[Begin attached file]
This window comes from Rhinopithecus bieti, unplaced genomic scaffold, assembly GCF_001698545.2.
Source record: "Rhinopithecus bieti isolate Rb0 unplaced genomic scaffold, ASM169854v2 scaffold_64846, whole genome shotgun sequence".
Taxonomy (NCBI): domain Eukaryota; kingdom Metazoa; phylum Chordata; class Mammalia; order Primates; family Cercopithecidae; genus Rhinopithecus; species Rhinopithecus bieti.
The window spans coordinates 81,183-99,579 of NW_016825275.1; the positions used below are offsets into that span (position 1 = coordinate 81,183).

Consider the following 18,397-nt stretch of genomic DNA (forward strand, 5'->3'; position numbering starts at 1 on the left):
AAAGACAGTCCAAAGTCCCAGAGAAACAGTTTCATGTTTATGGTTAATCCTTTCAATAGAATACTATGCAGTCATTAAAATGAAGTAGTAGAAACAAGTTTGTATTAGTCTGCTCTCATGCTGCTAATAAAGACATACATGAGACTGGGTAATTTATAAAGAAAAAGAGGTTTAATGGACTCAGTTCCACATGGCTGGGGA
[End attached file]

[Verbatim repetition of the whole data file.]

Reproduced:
This window comes from Rhinopithecus bieti, unplaced genomic scaffold, assembly GCF_001698545.2.
Source record: "Rhinopithecus bieti isolate Rb0 unplaced genomic scaffold, ASM169854v2 scaffold_64846, whole genome shotgun sequence".
Taxonomy (NCBI): domain Eukaryota; kingdom Metazoa; phylum Chordata; class Mammalia; order Primates; family Cercopithecidae; genus Rhinopithecus; species Rhinopithecus bieti.
The window spans coordinates 81,183-99,579 of NW_016825275.1; the positions used below are offsets into that span (position 1 = coordinate 81,183).

Consider the following 18,397-nt stretch of genomic DNA (forward strand, 5'->3'; position numbering starts at 1 on the left):
AAAGACAGTCCAAAGTCCCAGAGAAACAGTTTCATGTTTATGGTTAATCCTTTCAATAGAATACTATGCAGTCATTAAAATGAAGTAGTAGAAACAAGTTTGTATTAGTCTGCTCTCATGCTGCTAATAAAGACATACATGAGACTGGGTAATTTATAAAGAAAAAGAGGTTTAATGGACTCAGTTCCACATGGCTGGGGA